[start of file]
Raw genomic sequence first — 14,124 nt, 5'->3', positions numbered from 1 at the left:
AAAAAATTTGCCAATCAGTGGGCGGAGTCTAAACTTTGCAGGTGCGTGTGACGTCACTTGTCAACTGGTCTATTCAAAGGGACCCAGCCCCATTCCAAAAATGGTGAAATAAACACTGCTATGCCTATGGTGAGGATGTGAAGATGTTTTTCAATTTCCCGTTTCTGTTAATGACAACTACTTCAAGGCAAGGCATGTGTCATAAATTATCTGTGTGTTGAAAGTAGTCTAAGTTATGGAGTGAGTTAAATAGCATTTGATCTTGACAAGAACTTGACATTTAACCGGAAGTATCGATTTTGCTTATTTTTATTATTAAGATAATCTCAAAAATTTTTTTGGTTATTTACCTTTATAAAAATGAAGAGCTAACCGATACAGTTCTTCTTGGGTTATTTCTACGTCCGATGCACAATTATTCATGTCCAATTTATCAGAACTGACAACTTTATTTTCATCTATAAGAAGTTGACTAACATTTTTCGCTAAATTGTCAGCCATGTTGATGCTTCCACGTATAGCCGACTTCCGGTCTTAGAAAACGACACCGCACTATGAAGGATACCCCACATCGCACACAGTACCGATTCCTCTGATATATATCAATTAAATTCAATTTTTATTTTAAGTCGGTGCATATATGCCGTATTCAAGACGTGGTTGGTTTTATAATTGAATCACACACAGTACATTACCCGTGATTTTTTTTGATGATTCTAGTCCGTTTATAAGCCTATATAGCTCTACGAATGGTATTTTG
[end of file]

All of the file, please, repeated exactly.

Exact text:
Raw genomic sequence first — 14,124 nt, 5'->3', positions numbered from 1 at the left:
AAAAAATTTGCCAATCAGTGGGCGGAGTCTAAACTTTGCAGGTGCGTGTGACGTCACTTGTCAACTGGTCTATTCAAAGGGACCCAGCCCCATTCCAAAAATGGTGAAATAAACACTGCTATGCCTATGGTGAGGATGTGAAGATGTTTTTCAATTTCCCGTTTCTGTTAATGACAACTACTTCAAGGCAAGGCATGTGTCATAAATTATCTGTGTGTTGAAAGTAGTCTAAGTTATGGAGTGAGTTAAATAGCATTTGATCTTGACAAGAACTTGACATTTAACCGGAAGTATCGATTTTGCTTATTTTTATTATTAAGATAATCTCAAAAATTTTTTTGGTTATTTACCTTTATAAAAATGAAGAGCTAACCGATACAGTTCTTCTTGGGTTATTTCTACGTCCGATGCACAATTATTCATGTCCAATTTATCAGAACTGACAACTTTATTTTCATCTATAAGAAGTTGACTAACATTTTTCGCTAAATTGTCAGCCATGTTGATGCTTCCACGTATAGCCGACTTCCGGTCTTAGAAAACGACACCGCACTATGAAGGATACCCCACATCGCACACAGTACCGATTCCTCTGATATATATCAATTAAATTCAATTTTTATTTTAAGTCGGTGCATATATGCCGTATTCAAGACGTGGTTGGTTTTATAATTGAATCACACACAGTACATTACCCGTGATTTTTTTTGATGATTCTAGTCCGTTTATAAGCCTATATAGCTCTACGAATGGTATTTTG